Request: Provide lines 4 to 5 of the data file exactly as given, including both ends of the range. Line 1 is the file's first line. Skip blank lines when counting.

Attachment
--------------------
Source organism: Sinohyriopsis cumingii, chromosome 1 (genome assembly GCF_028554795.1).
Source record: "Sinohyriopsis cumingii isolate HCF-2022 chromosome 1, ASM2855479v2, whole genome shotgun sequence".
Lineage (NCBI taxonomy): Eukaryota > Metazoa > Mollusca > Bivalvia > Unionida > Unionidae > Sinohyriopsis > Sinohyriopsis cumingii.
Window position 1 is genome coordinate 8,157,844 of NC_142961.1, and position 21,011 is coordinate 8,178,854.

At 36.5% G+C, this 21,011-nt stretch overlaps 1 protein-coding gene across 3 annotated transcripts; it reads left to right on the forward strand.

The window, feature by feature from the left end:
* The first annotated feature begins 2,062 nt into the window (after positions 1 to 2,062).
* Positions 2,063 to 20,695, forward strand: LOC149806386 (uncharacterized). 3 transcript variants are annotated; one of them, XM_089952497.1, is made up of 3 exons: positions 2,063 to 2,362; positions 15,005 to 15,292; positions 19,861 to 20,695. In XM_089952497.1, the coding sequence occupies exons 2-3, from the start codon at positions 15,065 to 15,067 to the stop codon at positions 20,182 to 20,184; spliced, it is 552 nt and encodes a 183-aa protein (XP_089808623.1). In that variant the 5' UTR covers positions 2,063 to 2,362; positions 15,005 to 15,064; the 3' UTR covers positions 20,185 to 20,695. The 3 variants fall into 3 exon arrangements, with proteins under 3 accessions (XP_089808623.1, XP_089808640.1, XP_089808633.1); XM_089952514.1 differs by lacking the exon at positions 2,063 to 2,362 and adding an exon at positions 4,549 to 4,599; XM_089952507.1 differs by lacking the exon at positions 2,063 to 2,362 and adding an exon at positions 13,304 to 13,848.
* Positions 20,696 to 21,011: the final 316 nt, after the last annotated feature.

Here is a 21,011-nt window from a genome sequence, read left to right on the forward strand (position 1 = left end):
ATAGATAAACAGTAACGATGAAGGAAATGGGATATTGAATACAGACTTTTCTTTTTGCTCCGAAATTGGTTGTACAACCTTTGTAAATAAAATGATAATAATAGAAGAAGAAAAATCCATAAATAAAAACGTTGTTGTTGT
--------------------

Window position 1 is genome coordinate 8,157,844 of NC_142961.1, and position 21,011 is coordinate 8,178,854.

At 36.5% G+C, this 21,011-nt stretch overlaps 1 protein-coding gene across 3 annotated transcripts; it reads left to right on the forward strand.